The fact that virtually everyone knows how “the system” works in Chicago makes it impossible for the political scion — reared in “the system” and promoted by his manipulations of “the system” — to be oblivious. He has been forewarned about “the system” by past scandals that served as foreboding tremors of the coming earthquake. Editorialist, community activists and friends have repeatedly pointed to the sleaze beneath the polished civic image. Accepting the mayor as oblivious would only damn him to being remarkably inept and dangerously incompetent.

For such massive corruption to occur, top management cannot be oblivious. Management creates the culture. Underlings not only do as the boss “says,” but what they know the boss wants. For the mayor to say he never told anyone to do anything illegal is inadequate. Minimally, he apparently never told any one to stop it.

In the final analysis, Emanuel’s speech in the court of public opinion is irrelevant. Public opinion will not change the course of events. The fate of the mayor rests in his own culpability, if there be such, and the skills of the U.S. Attorney. Like bridge, I suspect the cards are mostly dealt. It is only for us bystanders to see how they are played out.

>REACT: The ultimate attack on American culture

>In recent month, increasing evidence points to an unprecedented assault on our American culture by the far left. It is their goal to transform our country from a land of personal freedom and opportunity to a nation in subservience to political correctness. We are to be force marched to a cadence set by a cadre of self-appointed elite.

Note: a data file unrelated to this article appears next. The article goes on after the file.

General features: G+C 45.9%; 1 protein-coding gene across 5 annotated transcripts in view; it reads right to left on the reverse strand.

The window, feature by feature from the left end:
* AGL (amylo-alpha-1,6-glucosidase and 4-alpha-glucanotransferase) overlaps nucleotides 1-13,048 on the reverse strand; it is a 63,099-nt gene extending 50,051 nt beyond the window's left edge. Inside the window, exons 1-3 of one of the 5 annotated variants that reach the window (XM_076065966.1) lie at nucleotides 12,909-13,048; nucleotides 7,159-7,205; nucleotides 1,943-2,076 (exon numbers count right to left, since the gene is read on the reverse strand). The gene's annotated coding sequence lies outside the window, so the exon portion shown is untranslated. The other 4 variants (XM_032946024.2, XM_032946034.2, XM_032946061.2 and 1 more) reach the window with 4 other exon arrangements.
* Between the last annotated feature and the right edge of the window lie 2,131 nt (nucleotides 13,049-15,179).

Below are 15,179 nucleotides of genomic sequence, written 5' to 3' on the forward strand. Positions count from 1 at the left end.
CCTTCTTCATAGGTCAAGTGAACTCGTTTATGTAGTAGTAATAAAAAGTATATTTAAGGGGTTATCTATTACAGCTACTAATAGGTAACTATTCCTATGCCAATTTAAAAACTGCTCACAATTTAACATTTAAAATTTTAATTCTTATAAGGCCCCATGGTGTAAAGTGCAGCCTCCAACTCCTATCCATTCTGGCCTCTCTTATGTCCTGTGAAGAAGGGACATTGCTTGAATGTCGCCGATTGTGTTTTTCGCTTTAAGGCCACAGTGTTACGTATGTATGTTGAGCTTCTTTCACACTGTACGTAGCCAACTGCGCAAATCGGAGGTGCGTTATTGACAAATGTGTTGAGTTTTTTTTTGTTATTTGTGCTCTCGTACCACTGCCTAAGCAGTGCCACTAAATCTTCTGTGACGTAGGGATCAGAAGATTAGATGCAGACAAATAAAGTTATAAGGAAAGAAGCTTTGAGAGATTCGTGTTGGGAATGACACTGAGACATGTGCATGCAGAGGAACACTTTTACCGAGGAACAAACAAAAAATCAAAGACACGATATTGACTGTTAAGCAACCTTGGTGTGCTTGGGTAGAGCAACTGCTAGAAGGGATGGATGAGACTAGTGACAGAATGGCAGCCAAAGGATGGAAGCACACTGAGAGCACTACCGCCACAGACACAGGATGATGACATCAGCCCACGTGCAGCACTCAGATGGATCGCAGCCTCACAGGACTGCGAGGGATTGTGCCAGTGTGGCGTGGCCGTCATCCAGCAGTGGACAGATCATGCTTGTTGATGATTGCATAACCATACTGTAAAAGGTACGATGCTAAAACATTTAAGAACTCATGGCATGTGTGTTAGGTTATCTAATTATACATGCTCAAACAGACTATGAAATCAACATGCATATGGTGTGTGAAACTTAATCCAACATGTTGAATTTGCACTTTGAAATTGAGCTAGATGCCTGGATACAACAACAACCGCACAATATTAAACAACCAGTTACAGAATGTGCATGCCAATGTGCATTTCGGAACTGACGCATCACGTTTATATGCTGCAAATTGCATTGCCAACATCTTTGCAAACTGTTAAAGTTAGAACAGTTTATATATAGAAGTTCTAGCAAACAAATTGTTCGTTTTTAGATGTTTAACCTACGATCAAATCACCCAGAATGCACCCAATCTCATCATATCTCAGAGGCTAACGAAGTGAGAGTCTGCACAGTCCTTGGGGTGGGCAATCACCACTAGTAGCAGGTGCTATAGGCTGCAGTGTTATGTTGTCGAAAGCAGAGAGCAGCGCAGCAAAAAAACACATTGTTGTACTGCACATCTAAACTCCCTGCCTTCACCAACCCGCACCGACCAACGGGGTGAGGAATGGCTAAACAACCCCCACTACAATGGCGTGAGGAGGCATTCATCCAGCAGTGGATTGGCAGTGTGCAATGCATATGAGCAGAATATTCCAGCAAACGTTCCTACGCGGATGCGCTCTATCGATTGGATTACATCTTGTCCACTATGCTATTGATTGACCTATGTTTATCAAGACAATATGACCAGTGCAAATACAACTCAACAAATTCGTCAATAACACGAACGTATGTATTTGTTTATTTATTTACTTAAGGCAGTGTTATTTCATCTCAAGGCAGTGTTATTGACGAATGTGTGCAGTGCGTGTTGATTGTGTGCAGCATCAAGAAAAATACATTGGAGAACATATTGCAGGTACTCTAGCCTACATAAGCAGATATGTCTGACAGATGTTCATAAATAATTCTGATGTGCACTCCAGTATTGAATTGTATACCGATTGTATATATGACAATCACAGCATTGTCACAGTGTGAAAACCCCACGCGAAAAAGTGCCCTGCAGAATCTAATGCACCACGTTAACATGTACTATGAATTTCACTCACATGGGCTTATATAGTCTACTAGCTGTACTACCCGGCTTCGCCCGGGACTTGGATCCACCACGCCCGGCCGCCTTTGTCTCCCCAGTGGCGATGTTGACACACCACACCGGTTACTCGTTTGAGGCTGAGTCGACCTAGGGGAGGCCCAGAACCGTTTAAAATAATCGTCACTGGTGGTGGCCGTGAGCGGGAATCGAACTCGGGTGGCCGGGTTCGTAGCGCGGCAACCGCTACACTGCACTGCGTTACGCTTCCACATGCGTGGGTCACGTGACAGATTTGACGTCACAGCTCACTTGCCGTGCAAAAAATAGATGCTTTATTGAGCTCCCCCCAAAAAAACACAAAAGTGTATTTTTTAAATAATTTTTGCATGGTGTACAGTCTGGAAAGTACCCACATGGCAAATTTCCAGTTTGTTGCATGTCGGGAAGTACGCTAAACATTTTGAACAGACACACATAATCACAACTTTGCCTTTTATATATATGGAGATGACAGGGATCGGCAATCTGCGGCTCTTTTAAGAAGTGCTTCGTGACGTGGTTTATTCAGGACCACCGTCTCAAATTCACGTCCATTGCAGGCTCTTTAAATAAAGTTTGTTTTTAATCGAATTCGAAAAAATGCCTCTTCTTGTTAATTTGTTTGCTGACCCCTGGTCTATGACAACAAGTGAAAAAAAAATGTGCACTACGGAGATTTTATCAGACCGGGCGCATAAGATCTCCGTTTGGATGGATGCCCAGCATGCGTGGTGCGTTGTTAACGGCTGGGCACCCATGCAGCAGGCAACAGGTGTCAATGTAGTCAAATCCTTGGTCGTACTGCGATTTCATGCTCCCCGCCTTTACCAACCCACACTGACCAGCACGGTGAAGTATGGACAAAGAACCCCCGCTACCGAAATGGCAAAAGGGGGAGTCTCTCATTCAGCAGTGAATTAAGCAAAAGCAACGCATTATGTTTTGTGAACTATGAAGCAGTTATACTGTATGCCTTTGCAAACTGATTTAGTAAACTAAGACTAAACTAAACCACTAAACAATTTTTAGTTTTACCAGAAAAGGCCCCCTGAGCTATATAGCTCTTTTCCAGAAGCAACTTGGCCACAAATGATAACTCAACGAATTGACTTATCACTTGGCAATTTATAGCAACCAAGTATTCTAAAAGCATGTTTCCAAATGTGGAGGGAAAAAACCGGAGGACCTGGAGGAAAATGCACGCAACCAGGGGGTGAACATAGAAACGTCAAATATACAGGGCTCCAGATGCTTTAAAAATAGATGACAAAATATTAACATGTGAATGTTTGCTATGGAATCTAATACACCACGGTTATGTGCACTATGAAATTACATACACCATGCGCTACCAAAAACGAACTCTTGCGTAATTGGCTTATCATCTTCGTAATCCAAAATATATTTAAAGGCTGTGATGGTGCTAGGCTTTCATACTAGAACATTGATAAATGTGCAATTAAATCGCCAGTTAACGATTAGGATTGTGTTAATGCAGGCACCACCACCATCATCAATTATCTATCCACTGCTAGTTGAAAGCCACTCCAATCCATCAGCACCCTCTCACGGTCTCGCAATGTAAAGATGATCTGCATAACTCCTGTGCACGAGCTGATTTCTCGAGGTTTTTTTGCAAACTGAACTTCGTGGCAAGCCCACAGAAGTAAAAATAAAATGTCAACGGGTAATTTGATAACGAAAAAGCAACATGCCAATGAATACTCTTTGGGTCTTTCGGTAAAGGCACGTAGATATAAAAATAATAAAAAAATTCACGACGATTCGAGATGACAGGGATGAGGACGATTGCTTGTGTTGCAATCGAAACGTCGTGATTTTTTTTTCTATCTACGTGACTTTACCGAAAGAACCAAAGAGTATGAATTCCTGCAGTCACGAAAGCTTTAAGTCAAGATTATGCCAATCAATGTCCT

Their mandate is not granted neither by a supreme God nor an elected public guardian, but imposed by the ruthless will of the oppressor. It is their arrogant sense of noblis oblige that compels them to manage the life affairs of those of us less intellectually capable or spiritually enlightened.

Yes, I warn you that this latest aggression in the battle for our future is among the most sinister and most dangerous. Defeat will strip us of our most basic rights, our most cherished freedoms. Liberal success will condemn us to a life of bland obedience within the sterile environment of a well regulated society.

Liberals recognize this issue as the fulcrum upon which our ideological debate teeters. We are now engaged in what could be the determinant battle — the conflict that will empower its victor for generations to come.

I suspect that many of you already know of what I write. Surely, you have seen the battle clouds looming on the hueless horizon.

What? The Supreme Court? The John Roberts nomination? Iraq?